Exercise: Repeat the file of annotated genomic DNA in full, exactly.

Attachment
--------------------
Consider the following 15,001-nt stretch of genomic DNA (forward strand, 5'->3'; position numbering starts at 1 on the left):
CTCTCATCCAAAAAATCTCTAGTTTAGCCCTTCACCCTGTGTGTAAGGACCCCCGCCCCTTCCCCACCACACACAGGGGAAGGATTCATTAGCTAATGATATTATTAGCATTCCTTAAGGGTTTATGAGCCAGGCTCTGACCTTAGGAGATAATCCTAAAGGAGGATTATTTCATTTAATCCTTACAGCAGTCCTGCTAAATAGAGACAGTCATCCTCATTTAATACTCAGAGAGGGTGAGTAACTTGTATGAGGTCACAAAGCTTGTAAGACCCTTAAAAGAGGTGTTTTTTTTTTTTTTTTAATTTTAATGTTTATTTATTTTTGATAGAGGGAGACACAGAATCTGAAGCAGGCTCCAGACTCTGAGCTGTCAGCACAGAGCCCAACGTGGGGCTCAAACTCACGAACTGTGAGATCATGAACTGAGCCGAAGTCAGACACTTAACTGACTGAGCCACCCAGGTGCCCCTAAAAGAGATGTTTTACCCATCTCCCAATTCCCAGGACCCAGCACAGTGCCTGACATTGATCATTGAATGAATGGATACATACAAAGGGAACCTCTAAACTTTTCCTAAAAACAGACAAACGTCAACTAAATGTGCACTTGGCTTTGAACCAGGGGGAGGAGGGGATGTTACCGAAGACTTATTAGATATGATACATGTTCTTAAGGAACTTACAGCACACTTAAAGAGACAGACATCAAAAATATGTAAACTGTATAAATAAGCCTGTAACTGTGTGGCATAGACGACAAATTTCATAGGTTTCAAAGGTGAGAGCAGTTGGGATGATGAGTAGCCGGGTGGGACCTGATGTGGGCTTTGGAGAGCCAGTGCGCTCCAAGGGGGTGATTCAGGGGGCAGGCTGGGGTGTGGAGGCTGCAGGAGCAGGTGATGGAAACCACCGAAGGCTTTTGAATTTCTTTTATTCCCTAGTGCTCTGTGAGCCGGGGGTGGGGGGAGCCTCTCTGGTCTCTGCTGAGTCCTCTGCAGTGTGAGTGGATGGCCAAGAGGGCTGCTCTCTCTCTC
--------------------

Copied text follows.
Consider the following 15,001-nt stretch of genomic DNA (forward strand, 5'->3'; position numbering starts at 1 on the left):
CTCTCATCCAAAAAATCTCTAGTTTAGCCCTTCACCCTGTGTGTAAGGACCCCCGCCCCTTCCCCACCACACACAGGGGAAGGATTCATTAGCTAATGATATTATTAGCATTCCTTAAGGGTTTATGAGCCAGGCTCTGACCTTAGGAGATAATCCTAAAGGAGGATTATTTCATTTAATCCTTACAGCAGTCCTGCTAAATAGAGACAGTCATCCTCATTTAATACTCAGAGAGGGTGAGTAACTTGTATGAGGTCACAAAGCTTGTAAGACCCTTAAAAGAGGTGTTTTTTTTTTTTTTTTAATTTTAATGTTTATTTATTTTTGATAGAGGGAGACACAGAATCTGAAGCAGGCTCCAGACTCTGAGCTGTCAGCACAGAGCCCAACGTGGGGCTCAAACTCACGAACTGTGAGATCATGAACTGAGCCGAAGTCAGACACTTAACTGACTGAGCCACCCAGGTGCCCCTAAAAGAGATGTTTTACCCATCTCCCAATTCCCAGGACCCAGCACAGTGCCTGACATTGATCATTGAATGAATGGATACATACAAAGGGAACCTCTAAACTTTTCCTAAAAACAGACAAACGTCAACTAAATGTGCACTTGGCTTTGAACCAGGGGGAGGAGGGGATGTTACCGAAGACTTATTAGATATGATACATGTTCTTAAGGAACTTACAGCACACTTAAAGAGACAGACATCAAAAATATGTAAACTGTATAAATAAGCCTGTAACTGTGTGGCATAGACGACAAATTTCATAGGTTTCAAAGGTGAGAGCAGTTGGGATGATGAGTAGCCGGGTGGGACCTGATGTGGGCTTTGGAGAGCCAGTGCGCTCCAAGGGGGTGATTCAGGGGGCAGGCTGGGGTGTGGAGGCTGCAGGAGCAGGTGATGGAAACCACCGAAGGCTTTTGAATTTCTTTTATTCCCTAGTGCTCTGTGAGCCGGGGGTGGGGGGAGCCTCTCTGGTCTCTGCTGAGTCCTCTGCAGTGTGAGTGGATGGCCAAGAGGGCTGCTCTCTCTCTC